Synopses & Reviews
Technology promises to help us achieve our dreams, connect us to everyone, and free up time--so why are we more miserable then ever? Wadhwa and Salkever show that our unhappiness can be traced to a concerted effort to mold our behavior, thoughts, and dreams to accomplish the goals of tech companies.
For all its considerable benefits, many argue that technology has been instrumental in eroding security, privacy, and community. But Vivek Wadhwa and Alex Salkever argue that the truth is far more insidious: technology is actively robbing us of our happiness by making us so reliant on it that it becomes an addiction. Tech companies have all the weapons--sophisticated tracking bots, GPS coordinates, and algorithms that determine the optimal ways to distract us to their products and apps--even secret coding that defeats government monitoring and supervision--but Vivek and Salkever now provide us with insights and techniques to fight back. They focus on four key areas: Love, Work, Self, and Society. In each case, they document how the promise of technology has mutated into addiction and despair, and they lay out strategies to take back control by understanding the addictive mechanisms at the root of technology overload.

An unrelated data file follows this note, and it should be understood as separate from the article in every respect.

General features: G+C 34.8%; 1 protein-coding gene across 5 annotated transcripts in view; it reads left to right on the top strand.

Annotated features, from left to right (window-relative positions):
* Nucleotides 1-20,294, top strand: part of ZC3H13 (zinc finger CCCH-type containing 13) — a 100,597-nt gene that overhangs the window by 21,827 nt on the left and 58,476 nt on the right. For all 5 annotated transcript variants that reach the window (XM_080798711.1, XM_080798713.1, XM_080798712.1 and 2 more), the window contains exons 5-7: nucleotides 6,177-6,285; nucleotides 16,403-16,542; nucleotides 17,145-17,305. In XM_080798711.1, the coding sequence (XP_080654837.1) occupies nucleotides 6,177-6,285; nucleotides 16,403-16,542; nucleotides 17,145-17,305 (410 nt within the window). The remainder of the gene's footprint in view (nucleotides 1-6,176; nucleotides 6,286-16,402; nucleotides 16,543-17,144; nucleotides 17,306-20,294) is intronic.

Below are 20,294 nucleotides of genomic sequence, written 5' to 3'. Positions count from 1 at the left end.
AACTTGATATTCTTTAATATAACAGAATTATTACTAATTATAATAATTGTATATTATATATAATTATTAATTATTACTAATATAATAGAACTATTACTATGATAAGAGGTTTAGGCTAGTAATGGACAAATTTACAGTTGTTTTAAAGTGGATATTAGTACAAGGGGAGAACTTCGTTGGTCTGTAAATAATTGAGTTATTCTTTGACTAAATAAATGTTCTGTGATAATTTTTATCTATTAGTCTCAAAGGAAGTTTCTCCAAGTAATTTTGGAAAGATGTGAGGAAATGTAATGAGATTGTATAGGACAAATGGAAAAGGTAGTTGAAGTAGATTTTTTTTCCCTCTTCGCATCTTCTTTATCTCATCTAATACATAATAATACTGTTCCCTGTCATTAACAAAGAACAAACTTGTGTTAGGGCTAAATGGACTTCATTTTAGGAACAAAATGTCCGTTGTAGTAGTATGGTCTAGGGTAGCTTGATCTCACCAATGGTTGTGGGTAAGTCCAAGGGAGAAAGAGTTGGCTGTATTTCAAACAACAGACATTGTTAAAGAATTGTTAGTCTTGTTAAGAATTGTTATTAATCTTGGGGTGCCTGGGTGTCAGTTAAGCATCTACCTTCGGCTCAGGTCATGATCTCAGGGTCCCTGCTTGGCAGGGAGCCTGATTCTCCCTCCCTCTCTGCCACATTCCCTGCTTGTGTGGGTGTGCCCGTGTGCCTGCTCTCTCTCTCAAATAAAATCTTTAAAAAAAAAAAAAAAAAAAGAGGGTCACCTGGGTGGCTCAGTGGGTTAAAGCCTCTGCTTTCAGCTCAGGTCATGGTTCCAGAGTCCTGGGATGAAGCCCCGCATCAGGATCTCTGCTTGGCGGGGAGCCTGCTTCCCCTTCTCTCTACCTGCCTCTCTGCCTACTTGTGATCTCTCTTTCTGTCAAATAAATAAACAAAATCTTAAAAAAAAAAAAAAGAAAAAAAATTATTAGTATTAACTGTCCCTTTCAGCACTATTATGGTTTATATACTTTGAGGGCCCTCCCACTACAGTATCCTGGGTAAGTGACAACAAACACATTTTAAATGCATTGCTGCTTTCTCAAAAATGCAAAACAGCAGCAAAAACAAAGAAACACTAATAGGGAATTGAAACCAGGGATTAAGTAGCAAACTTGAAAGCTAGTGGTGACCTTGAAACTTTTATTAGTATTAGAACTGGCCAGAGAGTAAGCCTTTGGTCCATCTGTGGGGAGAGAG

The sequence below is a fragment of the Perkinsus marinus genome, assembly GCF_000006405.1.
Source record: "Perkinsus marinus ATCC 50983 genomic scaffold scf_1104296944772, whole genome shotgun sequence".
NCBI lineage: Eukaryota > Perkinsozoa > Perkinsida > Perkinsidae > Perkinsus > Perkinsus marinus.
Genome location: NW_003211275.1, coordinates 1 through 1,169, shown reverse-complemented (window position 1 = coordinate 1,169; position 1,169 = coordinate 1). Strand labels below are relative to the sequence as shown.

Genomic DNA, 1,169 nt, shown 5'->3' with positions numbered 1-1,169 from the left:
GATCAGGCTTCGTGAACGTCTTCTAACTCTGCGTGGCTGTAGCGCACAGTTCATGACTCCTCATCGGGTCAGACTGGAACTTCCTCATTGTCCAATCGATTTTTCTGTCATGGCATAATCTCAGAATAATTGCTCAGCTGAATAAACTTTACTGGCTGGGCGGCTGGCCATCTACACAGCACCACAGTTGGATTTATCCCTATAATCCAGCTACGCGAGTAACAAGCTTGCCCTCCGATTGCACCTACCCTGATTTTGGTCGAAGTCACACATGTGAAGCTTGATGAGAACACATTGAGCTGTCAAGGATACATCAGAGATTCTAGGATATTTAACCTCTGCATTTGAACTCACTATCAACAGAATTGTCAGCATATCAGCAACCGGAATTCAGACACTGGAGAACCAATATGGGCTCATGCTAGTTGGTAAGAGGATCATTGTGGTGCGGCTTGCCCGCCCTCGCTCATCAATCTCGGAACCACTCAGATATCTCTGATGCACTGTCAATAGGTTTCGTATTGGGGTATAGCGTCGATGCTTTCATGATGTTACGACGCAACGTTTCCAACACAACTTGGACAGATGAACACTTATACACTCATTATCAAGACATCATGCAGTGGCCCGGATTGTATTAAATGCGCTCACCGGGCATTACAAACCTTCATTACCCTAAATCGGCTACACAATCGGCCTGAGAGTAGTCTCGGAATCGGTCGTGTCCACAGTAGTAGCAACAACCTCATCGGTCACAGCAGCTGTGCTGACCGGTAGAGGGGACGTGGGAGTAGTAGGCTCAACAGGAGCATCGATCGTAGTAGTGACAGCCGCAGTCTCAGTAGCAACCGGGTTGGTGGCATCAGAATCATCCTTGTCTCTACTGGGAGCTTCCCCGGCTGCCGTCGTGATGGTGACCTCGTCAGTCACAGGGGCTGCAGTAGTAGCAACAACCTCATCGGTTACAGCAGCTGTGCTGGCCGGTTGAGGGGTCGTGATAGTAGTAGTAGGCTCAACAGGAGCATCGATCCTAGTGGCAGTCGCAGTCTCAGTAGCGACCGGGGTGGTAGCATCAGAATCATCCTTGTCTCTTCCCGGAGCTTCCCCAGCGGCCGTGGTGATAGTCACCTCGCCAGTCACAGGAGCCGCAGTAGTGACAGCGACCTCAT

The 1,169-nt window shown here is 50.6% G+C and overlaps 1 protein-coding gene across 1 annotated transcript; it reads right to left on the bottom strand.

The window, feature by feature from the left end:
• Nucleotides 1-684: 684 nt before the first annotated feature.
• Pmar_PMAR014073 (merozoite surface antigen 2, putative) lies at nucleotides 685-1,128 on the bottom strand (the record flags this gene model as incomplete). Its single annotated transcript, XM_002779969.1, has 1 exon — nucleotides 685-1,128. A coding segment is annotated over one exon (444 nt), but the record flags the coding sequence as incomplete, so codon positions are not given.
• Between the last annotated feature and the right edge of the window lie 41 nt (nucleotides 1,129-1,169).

"Technology is a great servant but a terrible master. This is the most important book ever written about one of the most significant aspects of our lives--the consequences of our addiction to online technology and how we can liberate ourselves and our children from it."--Dean Ornish, M.D. Founder & President, Preventive Medicine Research Institute, Clinical Professor of Medicine, UCSF, Author, The Spectrum
Technology: your master, or your friend? Do you feel ruled by your smartphone and enslaved by your e-mail or social-network activities? Digital technology is making us miserable, say bestselling authors and former tech executives Vivek Wadhwa and Alex Salkever. We've become a tribe of tech addicts--and it's not entirely our fault.
Taking advantage of vulnerabilities in human brain function, tech companies entice us to overdose on technology interaction. This damages our lives, work, families, and friendships. Swipe-driven dating apps train us to evaluate people like products, diminishing our relationships. At work, we e-mail on average 77 times a day, ruining our concentration. At home, light from our screens is contributing to epidemic sleep deprivation.
But we can reclaim our lives without dismissing technology. The authors explain how to avoid getting hooked on tech and how to define and control the roles that tech is playing and could play in our lives. And they provide a guide to technological and personal tools for regaining control. This readable book turns personal observation into a handy action guide to adapting to our new reality of omnipresent technology.